Alsioma Sun 10-Nov-19 00:59:00

Message deleted by MNHQ. Here's a link to our Talk Guidelines.

ErrolTheDragon Sun 10-Nov-19 01:11:57

* For example, if you select a GCSE performance of "mainly 8s and 9s" all of the most aspirational university courses that require A* starA star A are labelled as out of range. The only way to bring them back into range is to select "straight 9s" for GCSE. I know you have to be bright to get onto one of those courses, but very few students get straight 9s and I'm pretty sure getting a few 8s is no barrier to getting top A Level grades.

Sound seriously misleading. The top courses requiring two Astars and an A are mostly STEM and they really only care about top grades in the relevant subjects, which don't in any way require good grades in all other subjects.

Piggywaspushed Sun 10-Nov-19 07:44:39

Unifrog has a lot of flaws that it is up to the school to counteract and I reckon many won't.

For example, although it harvests data of students such as school and postcode, it does not reflect the possibility of contextual offers. Since the stats show many Pupil Premium students are either put off uni altogether or lack aspiration, Unifrog could be a useful tool for this : and , again, it does not take this into account. They don't even gather that data. In fact, when my school did its training, I asked the --12 year old--trainer about this, and he had never heard of contextual offers!

jammambo Sun 10-Nov-19 07:53:12

It strikes me as the sort of tool year 11s are told to play with in tutor group to fill a bit of time & give them an idea of which A levels will open doors for them

Whatever the context, they should never be told that doors are closed to them when they're not.

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Hoghgyni Sun 10-Nov-19 08:12:27

.... Unless you have dreams of becoming a doctor and struggle to get your GCSEs because you're not very bright or wish to be a pilot and are visually impaired. You know that sometimes doors are closed. It's nobodies fault, they just are.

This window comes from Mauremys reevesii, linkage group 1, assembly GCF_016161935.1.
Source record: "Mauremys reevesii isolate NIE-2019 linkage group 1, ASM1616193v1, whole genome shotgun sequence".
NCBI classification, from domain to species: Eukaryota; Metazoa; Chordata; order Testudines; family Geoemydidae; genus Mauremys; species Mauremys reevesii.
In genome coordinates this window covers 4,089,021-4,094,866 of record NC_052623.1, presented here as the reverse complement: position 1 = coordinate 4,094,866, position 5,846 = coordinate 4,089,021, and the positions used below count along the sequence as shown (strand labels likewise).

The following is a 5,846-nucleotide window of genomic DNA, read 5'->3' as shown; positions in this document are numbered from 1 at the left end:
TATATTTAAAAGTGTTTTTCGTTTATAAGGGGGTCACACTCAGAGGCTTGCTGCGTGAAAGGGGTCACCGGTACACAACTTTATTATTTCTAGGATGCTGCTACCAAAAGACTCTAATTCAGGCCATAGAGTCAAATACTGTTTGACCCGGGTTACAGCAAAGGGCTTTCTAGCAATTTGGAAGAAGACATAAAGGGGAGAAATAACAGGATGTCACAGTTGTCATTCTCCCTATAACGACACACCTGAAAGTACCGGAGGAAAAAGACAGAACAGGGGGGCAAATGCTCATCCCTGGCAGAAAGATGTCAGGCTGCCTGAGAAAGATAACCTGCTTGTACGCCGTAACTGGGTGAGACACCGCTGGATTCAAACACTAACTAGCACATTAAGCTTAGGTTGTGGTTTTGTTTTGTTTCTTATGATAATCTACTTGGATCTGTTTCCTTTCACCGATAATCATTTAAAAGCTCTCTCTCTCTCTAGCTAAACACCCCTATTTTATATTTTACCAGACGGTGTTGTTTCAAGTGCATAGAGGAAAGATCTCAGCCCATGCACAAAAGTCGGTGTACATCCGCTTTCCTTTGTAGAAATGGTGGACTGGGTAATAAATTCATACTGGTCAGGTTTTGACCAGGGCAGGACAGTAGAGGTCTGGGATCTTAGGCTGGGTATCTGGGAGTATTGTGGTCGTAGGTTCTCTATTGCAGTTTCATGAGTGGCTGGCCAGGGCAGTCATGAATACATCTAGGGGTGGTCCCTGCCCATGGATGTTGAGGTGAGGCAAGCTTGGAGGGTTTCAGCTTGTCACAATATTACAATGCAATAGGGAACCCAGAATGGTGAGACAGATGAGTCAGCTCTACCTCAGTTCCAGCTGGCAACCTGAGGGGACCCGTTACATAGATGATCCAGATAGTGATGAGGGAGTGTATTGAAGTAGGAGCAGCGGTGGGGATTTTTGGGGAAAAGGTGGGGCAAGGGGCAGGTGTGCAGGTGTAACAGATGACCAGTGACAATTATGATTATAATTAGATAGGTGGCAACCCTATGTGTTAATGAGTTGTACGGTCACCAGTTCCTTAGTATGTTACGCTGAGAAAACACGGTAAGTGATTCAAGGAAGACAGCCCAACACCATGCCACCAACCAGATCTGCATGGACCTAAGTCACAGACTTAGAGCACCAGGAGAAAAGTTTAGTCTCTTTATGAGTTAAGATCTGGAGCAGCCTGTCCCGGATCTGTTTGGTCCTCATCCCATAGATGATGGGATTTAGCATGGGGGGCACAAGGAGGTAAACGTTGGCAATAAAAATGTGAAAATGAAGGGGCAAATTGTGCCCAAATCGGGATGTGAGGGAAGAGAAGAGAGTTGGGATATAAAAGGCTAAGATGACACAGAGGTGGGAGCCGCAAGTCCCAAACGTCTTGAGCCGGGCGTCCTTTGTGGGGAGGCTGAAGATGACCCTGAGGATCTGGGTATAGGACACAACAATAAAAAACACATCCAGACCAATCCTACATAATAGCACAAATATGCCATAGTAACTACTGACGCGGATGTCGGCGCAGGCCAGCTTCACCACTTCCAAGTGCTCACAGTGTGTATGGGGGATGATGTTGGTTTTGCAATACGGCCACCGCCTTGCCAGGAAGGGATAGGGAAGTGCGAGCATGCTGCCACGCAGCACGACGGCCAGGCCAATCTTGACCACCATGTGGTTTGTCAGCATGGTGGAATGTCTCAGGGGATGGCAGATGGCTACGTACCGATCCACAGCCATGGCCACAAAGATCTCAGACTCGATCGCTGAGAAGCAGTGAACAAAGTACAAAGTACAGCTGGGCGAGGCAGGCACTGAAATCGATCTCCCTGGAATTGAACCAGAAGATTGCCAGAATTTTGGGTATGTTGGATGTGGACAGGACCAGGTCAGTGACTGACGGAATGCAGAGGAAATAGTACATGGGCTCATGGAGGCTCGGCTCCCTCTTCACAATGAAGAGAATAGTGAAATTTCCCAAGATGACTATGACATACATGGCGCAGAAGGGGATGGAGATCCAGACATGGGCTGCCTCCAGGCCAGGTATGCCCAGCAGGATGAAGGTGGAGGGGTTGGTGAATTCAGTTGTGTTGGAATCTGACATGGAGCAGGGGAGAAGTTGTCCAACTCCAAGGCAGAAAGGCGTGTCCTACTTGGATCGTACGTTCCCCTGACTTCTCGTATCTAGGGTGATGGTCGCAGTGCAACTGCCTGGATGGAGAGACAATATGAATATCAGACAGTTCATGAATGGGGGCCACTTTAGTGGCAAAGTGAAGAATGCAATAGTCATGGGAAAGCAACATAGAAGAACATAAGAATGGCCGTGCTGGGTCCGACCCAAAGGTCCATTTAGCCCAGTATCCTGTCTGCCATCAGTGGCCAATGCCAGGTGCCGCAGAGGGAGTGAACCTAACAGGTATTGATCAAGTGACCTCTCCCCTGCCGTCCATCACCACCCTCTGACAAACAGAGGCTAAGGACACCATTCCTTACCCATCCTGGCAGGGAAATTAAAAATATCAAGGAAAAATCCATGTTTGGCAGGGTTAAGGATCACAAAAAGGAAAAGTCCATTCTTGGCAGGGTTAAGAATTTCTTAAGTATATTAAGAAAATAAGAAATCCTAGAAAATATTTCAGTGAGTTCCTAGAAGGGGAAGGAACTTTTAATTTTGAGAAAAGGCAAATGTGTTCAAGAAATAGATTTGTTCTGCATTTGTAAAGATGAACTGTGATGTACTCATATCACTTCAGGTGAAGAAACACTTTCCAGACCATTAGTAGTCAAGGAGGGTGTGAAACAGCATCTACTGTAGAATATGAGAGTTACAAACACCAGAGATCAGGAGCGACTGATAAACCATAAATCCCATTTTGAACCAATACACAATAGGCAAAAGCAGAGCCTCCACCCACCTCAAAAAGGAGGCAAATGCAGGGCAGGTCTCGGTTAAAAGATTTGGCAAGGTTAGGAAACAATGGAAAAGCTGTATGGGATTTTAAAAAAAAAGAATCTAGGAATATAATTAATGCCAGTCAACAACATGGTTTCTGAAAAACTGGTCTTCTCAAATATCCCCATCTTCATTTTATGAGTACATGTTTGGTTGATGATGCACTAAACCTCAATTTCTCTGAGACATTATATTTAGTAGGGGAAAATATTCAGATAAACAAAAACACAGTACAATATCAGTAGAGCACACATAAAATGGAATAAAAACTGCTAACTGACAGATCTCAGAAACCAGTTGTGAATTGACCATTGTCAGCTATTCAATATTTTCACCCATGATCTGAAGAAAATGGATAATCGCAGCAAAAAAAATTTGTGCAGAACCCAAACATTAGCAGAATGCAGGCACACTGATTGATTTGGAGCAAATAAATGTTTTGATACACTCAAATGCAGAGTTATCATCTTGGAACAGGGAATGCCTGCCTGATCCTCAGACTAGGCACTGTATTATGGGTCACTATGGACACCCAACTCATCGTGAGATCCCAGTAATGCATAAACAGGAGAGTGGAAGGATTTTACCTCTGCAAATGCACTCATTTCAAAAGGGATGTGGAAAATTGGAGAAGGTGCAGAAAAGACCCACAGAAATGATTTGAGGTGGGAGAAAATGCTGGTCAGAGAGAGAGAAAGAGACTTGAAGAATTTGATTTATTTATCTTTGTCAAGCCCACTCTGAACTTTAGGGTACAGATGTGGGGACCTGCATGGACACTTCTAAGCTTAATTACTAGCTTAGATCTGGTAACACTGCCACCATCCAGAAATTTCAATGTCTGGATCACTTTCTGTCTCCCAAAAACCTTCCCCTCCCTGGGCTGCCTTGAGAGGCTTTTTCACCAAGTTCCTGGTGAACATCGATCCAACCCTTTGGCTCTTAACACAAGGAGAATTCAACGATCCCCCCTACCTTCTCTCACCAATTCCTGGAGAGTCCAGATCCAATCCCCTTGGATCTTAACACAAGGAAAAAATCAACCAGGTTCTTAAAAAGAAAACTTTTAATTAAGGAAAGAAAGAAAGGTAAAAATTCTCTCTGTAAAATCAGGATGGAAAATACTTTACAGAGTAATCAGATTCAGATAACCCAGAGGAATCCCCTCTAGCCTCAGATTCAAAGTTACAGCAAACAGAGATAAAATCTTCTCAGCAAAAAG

ErrolTheDragon Sun 10-Nov-19 08:43:01

Sure, totally unrealistic dreams are better nipped in the bud and achievable ambitions encouraged. But labelling the 'top' uni courses as all out of range is simply wrong, and runs counter to what the unis involves are trying to do in terms of broadening access.
I'm not usually a suspicious person but I'd almost be wondering whether someone in this organisation has an agenda. Maybe it's just ignorance .... not great for anything related to education either.

ErrolTheDragon Sun 10-Nov-19 08:48:00

Re ALPs - DDs school did use it for initial A level predictions, but they made it clear that it just gives a sort of baseline which isn't accurate. It's of some statistical use to the school but not so much for the individual pupils, I think. DDs alps predictions were considerably lower than her later predictions based on how she was doing in her chosen A levels, and the final grades.

jammambo Sun 10-Nov-19 09:11:46

Hoghgyni I've no problem with students being told doors are closed if its true, but not if its false.

Errol I think its a combination of cock-up and commercial interests, mitigated by disclaimers in the T&C's, rather than conspiracy.

They have a moderately clever algorithm, but you're right that it's too rigid to model real life, with the flexibility of contextual offers. That would only be ok-ish if their disclaimers were upfront where the kids could see them, rather than hidden away.

They also haven't tested the application thoroughly enough. They have relied on feedback from schools to iron out any issues. Unfortunately, so far they haven't accepted that ruling out A*A*A courses for anyone with less than straight 9s at GCSE is an issue. (And probably there are equivalent issues for the full range if courses).

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Piggywaspushed Sun 10-Nov-19 09:18:12

But, as I said, I am bemused by the package your school has : there is no opportunity AT ALL to put in GCSE results (real or predicted) on my version of Unifrog.

Piggywaspushed Sun 10-Nov-19 09:20:10

ALPs predictions are quite low and always generalised (ie the same for all subjects). When fine tuned for each subject they produce a range of indicator grades, depending on the stats of that subject. I am always amazed that schools don't fine tune them (although from a teacher's pov, that is preferable!)

ErrolTheDragon Sun 10-Nov-19 09:22:19

Yeah, I don't suppose it's really a conspiracy, I did say 'almost'.

They ought to get some input from unis, not just schools. The trouble is, these things can be self-fulfilling prophecies. If they steer pupils towards lower ranked courses than could be accessed , those pupils will doubtless get 5 offers and the school may think job done.

Their algorithm ought to accommodate high grades in the types of subject being studied at A level, with a lower weighting for the others.

jammambo Sun 10-Nov-19 09:26:53

Piggy our school has had it since year 10. Maybe it"s a different version for schools that only have it in sixth form.